Believe it or not, the fax machine was invented over 165 years ago, and the principle laid out in 1843 by its creator, Alexander Bain, is still at the heart of the modern fax.

Bakewell's improved Fax 1848

A Scottish clockmaker, Bain took a couple of pendulums, linked them with a wire and got them swinging in sync with each other. The message to be transmitted was written in an electrically conductive material, and a piece of paper then wrapped around a rotating drum. A needle was attached to one of the pendulums, and as this pendulum swung over the drum the needle picked up electrical impulses and transferred them along the wire to the other pendulum, which had a pen attached to it. This pendulum then reproduced the message. Ingenious! However, Bain never managed to make a transmission, and the first fax was not sent until 1851, when English physicist Frederick Bakewell used an improved version of Bain’s model in a demonstration at Britain’s Great Exhibition.

Example of Caselli´s Typotelegraph in use between London and Liverpool

The first commercial fax line was set up by the french government in 1865. It used a machine invented by Italian abbot Giovanni Caselli, who based his ‘pantelegraph’ on Bain and Bakewell’s ideas. Napoleon III was a big fan, and supplied the necessary telegraph wires for the project to be implemented. The line ran from Paris to Lyon, but the job of popularising fax-machine use was tough thanks to stiff competition from the burgeoning telegraph industry. Big money was tied up in promoting the use of Morse code to pass messages, and people were inclined to believe the fax was only any good at transmitting images, not words. During his lifetime, Caselli saw the fax become virtually redundant before he died in 1891.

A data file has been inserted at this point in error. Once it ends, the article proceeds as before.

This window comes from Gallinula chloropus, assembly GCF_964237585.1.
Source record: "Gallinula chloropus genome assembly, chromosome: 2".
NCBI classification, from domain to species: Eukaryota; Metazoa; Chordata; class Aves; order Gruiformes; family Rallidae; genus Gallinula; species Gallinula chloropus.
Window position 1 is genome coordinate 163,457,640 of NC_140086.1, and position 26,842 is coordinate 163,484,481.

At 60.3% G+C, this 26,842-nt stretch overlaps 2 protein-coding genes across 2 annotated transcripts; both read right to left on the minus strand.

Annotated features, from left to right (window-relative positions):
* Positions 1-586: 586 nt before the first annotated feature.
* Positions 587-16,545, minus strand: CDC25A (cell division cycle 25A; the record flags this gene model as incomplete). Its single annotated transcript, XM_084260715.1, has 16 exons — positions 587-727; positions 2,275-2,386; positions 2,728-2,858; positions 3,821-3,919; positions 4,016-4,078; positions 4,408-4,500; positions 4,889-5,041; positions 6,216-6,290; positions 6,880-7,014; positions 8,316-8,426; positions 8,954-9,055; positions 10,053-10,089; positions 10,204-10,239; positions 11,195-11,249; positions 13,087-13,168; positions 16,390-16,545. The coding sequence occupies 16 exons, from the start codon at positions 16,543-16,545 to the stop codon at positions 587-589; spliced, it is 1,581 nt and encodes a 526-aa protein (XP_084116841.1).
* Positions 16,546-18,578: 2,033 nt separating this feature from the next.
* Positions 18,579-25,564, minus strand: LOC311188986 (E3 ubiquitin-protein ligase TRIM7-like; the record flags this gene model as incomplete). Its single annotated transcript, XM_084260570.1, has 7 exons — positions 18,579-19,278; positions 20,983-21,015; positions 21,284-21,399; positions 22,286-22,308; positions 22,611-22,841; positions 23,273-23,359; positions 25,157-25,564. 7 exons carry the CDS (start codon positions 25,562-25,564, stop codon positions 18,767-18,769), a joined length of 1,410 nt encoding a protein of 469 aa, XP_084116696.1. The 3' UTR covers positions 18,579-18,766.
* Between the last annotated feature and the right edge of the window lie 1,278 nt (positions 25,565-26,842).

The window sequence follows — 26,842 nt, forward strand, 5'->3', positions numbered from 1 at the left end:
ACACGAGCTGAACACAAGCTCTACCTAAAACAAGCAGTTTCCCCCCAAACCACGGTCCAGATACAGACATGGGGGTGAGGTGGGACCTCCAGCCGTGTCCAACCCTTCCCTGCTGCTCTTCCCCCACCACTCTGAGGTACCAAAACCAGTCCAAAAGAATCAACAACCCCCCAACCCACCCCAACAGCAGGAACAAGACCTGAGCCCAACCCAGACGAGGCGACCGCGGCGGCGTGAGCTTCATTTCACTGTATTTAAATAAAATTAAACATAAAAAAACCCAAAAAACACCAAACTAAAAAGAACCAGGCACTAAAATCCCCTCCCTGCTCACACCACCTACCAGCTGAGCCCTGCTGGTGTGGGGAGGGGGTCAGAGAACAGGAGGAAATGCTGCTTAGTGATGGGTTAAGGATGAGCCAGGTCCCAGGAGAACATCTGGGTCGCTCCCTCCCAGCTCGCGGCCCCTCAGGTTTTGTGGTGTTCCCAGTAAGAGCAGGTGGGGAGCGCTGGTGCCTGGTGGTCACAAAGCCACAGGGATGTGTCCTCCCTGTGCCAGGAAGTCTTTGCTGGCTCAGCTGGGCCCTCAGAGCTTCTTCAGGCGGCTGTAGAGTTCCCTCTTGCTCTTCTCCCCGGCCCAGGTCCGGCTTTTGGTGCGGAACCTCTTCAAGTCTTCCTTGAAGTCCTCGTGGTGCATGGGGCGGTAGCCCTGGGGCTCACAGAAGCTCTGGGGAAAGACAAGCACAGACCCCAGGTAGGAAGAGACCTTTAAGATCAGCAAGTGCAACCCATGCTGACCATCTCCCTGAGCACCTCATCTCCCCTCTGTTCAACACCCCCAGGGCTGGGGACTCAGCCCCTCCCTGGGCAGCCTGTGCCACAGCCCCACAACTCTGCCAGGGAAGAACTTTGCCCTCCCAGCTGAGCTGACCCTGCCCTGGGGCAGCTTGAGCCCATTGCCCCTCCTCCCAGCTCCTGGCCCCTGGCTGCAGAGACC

Merely a decade later in 1902, German scientist Dr Arthur Korn pioneered photoelectric scanning. Bain’s original principle remained, the difference was that a photoelectric scanner mapped the black and white parts of the document, eradicating the need for electrical conductivity. By the end of the decade, the fax machine had become integral to newspaper offices around the world, but interestingly it was over 40 years before other areas of commerce caught up. In fact, it was not until the early 1960s that faxing became the norm in most offices. In modern faxes, images are digitised and broken into a grid of dots, the data is transmitted down the line and once at the other end translated so the dots can be reproduced as an image.

…So there it is, all the facts about the fax.